Do you think the clutter around you does not affect you? Various studies have shown that even if you don’t consciously notice the clutter in your room, in your house, in your locality, or even in your interpersonal relationships, it doesn’t mean that your mind isn’t processing that clutter. The audiovisual data is constantly getting into your brain and your brain is constantly processing it. You sometimes feel exhausted even when you haven’t achieved much? It can be because of the clutter around you.
What exactly is clutter
All that stuff that is lying around in your room is clutter. It isn’t necessary that all the things lying around are not required, it’s just that they’re not put at the right place. Again, everything that is lying around isn’t required. So you need to figure out what are the things that you need and what other things that you don’t need. The clutter inside your house has got nothing to do with how much you have and how much you don’t have. The same goes with your life. If you are not managing it properly, you are creating emotional clutter for yourself.
How to get rid of the clutter around you?
- Create different columns categorising all the items: All these years you must have been accumulating stuff. Maybe at the time when you acquired it you thought it would be useful, right now it is not. Or maybe there are things that you have always been planning on using but haven’t ever gotten onto using them. So you can draw three or four columns in a paper and then start putting things under the appropriate heading – Used regularly, Used occasionally, Can be packed forever, Can be discarded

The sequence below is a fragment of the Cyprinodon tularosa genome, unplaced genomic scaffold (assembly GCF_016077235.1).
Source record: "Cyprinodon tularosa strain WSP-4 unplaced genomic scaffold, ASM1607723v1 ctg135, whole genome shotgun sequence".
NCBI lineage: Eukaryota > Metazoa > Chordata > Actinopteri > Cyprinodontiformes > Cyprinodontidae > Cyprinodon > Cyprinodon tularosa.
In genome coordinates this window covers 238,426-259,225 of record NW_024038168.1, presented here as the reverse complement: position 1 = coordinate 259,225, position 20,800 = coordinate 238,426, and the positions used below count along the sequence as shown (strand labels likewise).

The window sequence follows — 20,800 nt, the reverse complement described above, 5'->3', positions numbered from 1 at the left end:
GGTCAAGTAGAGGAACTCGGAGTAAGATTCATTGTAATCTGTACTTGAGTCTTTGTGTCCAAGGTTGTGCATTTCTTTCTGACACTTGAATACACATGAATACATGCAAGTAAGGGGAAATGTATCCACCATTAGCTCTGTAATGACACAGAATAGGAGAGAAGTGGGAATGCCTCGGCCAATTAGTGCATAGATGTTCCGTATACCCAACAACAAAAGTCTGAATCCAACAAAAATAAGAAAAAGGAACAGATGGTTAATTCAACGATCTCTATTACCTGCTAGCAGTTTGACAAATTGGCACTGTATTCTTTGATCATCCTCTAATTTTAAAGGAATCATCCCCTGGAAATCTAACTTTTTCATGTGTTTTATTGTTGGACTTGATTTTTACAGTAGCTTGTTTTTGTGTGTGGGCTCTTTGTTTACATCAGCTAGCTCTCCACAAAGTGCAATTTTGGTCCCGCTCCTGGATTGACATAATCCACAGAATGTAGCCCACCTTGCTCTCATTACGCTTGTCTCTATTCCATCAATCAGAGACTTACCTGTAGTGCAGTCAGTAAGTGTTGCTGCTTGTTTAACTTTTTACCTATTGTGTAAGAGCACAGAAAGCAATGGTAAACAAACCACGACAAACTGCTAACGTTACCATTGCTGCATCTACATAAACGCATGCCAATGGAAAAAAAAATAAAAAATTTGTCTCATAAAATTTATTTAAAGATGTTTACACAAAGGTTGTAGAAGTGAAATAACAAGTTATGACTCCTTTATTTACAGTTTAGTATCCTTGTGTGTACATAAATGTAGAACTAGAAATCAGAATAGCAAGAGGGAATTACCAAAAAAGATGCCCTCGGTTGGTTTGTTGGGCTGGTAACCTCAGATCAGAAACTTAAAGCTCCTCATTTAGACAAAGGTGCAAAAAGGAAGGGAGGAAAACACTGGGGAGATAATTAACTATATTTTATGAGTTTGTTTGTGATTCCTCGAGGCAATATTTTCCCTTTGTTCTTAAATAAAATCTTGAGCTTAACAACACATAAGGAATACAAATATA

- Separate the items you use regularly: These are the items that you can arrange last because you need to access them on a daily basis. Put them in a separate corner or if possible, in an altogether different room.
- Start arranging the Used occasionally items: Start putting the items that you occasionally use in their cupboards and boxes. You can leave space at the front for the regularly used items.
- Pack the items that you’re not going to use even occasionally: There are some items, like old books that you don’t want to discard but you don’t even need them. You can pack these books using newspapers, polythene bags and Sellotape and put them somewhere like an attic or the upper shelves.
- Give away or throw away items that can be discarded: Finally you’re left with items that you neither need nor want to keep. You can either throw them away or if they can be useful to someone else, then give them away.
- Arrange Regularly used items: Now you can arrange your regularly used items in front of the occasionally used ones. If there is no extra space in your cupboards, you can even arrange these items somewhere in the open by folding them or packing them properly.
If de-cluttering seems overwhelming in the beginning you don’t need to worry much. Chart out a long-term plan. Maybe a couple of weeks. Or maybe even a month. Devote 10 minutes everyday to your de-cluttering exercise and then stick to those 10 minutes. Don’t get carried away.
Another way of gradually de-clattering your home is to make a resolve that you are not going to purchase anything unless it is totally unavoidable.